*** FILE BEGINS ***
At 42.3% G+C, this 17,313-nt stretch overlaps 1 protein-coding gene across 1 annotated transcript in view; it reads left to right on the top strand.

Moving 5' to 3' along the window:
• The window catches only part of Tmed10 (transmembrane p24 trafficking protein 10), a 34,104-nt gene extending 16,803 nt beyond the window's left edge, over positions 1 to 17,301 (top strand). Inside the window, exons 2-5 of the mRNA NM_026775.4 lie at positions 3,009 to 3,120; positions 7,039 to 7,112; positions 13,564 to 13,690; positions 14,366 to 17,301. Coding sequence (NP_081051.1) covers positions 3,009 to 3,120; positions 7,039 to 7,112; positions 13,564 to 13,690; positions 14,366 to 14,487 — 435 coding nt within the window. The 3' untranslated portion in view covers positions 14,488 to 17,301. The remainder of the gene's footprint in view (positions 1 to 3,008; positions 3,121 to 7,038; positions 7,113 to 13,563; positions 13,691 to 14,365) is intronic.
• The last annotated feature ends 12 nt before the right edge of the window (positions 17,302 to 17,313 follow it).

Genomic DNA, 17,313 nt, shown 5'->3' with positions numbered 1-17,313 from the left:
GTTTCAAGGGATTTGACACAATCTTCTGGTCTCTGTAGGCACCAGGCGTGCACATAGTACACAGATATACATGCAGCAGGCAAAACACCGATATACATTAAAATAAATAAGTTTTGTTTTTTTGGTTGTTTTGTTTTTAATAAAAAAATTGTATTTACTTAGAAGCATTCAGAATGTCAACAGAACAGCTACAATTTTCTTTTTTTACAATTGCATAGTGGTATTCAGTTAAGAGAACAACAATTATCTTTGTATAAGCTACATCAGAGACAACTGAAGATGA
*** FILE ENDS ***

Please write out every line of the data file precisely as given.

At 42.3% G+C, this 17,313-nt stretch overlaps 1 protein-coding gene across 1 annotated transcript in view; it reads left to right on the top strand.

Moving 5' to 3' along the window:
• The window catches only part of Tmed10 (transmembrane p24 trafficking protein 10), a 34,104-nt gene extending 16,803 nt beyond the window's left edge, over positions 1 to 17,301 (top strand). Inside the window, exons 2-5 of the mRNA NM_026775.4 lie at positions 3,009 to 3,120; positions 7,039 to 7,112; positions 13,564 to 13,690; positions 14,366 to 17,301. Coding sequence (NP_081051.1) covers positions 3,009 to 3,120; positions 7,039 to 7,112; positions 13,564 to 13,690; positions 14,366 to 14,487 — 435 coding nt within the window. The 3' untranslated portion in view covers positions 14,488 to 17,301. The remainder of the gene's footprint in view (positions 1 to 3,008; positions 3,121 to 7,038; positions 7,113 to 13,563; positions 13,691 to 14,365) is intronic.
• The last annotated feature ends 12 nt before the right edge of the window (positions 17,302 to 17,313 follow it).

Genomic DNA, 17,313 nt, shown 5'->3' with positions numbered 1-17,313 from the left:
GTTTCAAGGGATTTGACACAATCTTCTGGTCTCTGTAGGCACCAGGCGTGCACATAGTACACAGATATACATGCAGCAGGCAAAACACCGATATACATTAAAATAAATAAGTTTTGTTTTTTTGGTTGTTTTGTTTTTAATAAAAAAATTGTATTTACTTAGAAGCATTCAGAATGTCAACAGAACAGCTACAATTTTCTTTTTTTACAATTGCATAGTGGTATTCAGTTAAGAGAACAACAATTATCTTTGTATAAGCTACATCAGAGACAACTGAAGATGA